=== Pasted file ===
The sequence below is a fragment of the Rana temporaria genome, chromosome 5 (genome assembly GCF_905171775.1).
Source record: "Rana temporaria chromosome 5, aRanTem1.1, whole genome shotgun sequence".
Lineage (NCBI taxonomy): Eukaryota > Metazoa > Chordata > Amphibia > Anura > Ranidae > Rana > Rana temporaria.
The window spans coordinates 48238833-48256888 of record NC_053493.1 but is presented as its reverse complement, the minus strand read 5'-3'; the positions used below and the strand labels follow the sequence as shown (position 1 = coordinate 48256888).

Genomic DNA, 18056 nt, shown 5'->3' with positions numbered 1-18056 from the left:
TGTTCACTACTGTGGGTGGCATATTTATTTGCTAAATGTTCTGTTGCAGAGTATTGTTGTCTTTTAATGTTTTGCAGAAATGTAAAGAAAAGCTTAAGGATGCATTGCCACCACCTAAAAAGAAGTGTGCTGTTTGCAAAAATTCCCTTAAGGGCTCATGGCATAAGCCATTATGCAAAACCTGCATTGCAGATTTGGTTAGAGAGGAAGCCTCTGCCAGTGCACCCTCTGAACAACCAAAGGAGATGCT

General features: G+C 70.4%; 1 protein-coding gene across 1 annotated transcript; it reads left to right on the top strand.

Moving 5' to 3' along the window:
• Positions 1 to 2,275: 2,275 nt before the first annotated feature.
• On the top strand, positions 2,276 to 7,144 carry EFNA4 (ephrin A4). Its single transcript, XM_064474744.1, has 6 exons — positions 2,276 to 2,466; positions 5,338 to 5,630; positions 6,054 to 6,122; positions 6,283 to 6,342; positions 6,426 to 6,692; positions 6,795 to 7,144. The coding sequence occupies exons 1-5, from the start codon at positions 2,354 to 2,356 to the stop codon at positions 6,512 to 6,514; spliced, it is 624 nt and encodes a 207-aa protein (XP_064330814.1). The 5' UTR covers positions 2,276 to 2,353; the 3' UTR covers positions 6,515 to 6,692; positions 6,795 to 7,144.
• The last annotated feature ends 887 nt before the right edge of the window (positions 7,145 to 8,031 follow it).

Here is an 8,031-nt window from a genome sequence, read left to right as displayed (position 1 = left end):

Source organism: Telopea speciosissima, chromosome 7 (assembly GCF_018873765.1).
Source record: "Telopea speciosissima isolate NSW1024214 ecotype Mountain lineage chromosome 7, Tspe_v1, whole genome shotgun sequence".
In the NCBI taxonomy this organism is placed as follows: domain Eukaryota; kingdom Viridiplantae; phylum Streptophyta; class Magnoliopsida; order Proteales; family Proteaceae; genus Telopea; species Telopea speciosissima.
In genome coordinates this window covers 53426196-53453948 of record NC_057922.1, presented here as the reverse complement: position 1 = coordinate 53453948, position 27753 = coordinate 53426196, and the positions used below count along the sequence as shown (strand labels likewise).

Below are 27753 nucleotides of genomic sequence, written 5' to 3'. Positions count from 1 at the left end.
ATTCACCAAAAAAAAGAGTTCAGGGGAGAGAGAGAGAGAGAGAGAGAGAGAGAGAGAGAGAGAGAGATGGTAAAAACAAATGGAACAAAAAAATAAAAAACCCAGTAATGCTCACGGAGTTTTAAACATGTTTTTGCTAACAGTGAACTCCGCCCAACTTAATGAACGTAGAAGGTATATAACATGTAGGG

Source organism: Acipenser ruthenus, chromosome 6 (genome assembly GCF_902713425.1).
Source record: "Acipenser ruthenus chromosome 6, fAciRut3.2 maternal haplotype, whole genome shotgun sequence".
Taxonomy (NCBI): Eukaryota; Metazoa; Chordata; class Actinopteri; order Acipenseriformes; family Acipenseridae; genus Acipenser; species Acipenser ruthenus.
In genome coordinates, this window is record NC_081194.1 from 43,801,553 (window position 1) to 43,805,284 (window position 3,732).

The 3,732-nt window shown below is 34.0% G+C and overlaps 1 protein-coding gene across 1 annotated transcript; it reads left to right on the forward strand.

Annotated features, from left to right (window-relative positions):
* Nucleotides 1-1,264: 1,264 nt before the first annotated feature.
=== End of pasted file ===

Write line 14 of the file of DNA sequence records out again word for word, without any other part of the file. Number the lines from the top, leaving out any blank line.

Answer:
Source record: "Telopea speciosissima isolate NSW1024214 ecotype Mountain lineage chromosome 7, Tspe_v1, whole genome shotgun sequence".